To compare serum cardiac troponin I (cTnI) concentrations between sea otters with and without cardiomyopathy and describe 2 cases of cardiomyopathy with different etiologies.
25 free-ranging southern sea otters (Enhydra lutris nereis) with (n = 14; cases) and without (11; controls) cardiomyopathy and 17 healthy managed southern sea otters from aquariums or rehabilitation centers (controls).
Serum cTnI concentration was measured in live sea otters. Histopathologic and gross necropsy findings were used to classify cardiomyopathy status in free-ranging otters; physical examination and echocardiography were used to assess health status of managed otters. Two otters received extensive medical evaluations under managed care, including diagnostic imaging, serial cTnI concentration measurement, and necropsy.
A significant difference in cTnI concentrations was observed between cases and both control groups, with median values of 0.279 ng/mL for cases and < 0.006 ng/mL for free-ranging and managed controls. A cutoff value of ≥ 0.037 ng/mL yielded respective sensitivity and specificity estimates for detection of cardiomyopathy of 64.3% and 90.9% for free-ranging cases versus free-ranging controls and 64.3% and 94.1% for free-ranging cases versus managed controls.
CONCLUSIONS AND CLINICAL RELEVANCE
Cardiomyopathy is a common cause of sea otter death that has been associated with domoic acid exposure and protozoal infection. Antemortem diagnostic tests are needed to identify cardiac damage. Results suggested that serum cTnI concentration has promise as a biomarker for detection of cardiomyopathy in sea otters. Serial cTnI concentration measurements and diagnostic imaging are recommended to improve heart disease diagnosis in managed care settings.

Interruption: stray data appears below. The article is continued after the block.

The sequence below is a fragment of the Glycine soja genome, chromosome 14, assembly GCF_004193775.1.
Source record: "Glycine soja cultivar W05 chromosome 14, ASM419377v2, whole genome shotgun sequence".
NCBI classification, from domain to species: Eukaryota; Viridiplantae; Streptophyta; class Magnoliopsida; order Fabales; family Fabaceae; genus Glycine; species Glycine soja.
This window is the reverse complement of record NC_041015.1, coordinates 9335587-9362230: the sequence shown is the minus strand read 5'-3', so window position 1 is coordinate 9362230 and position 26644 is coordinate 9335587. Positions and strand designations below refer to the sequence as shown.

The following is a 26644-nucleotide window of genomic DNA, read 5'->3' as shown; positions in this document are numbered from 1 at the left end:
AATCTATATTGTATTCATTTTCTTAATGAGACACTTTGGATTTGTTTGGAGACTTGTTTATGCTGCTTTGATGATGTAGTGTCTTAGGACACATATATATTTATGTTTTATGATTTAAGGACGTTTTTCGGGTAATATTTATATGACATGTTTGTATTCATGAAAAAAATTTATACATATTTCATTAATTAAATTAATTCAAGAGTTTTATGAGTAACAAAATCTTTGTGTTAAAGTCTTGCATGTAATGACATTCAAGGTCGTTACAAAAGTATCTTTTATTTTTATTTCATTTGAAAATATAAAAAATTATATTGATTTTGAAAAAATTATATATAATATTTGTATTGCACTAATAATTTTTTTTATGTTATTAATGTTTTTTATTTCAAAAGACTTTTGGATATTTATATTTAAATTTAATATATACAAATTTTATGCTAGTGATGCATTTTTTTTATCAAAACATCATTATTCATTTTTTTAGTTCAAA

Objective—To determine risk factors for lens luxation and cataracts in captive pinnipeds in the United States and the Bahamas.
Animals—111 pinnipeds (99 California sea lions [Zalophus californianus], 10 harbor seals [Phoca vitulina], and 2 walruses [Odobenus rosmarus]) from 9 facilities.
Procedures—Eyes of each pinniped were examined by a veterinary ophthalmologist for the presence of cataracts or lens luxations and photographed. Information detailing husbandry practices, history, and facilities was collected with a questionnaire, and descriptive statistical analyses were performed for continuous and categorical variables. Odds ratios and associated 95% confidence intervals were estimated from the final model.
Results—Risk factors for lens luxation, cataracts, or both included age ≥ 15 years, history of fighting, history of ocular disease, and insufficient access to shade.
Conclusions and Clinical Relevance—Diseases of the lens commonly affect captive pinnipeds. Access to UV-protective shade, early identification and medical management of ocular diseases, and prevention of fighting can limit the frequency or severity of lens-related disease in this population. An extended life span may result from captivity, but this also allows development of pathological changes associated with aging, including cataracts.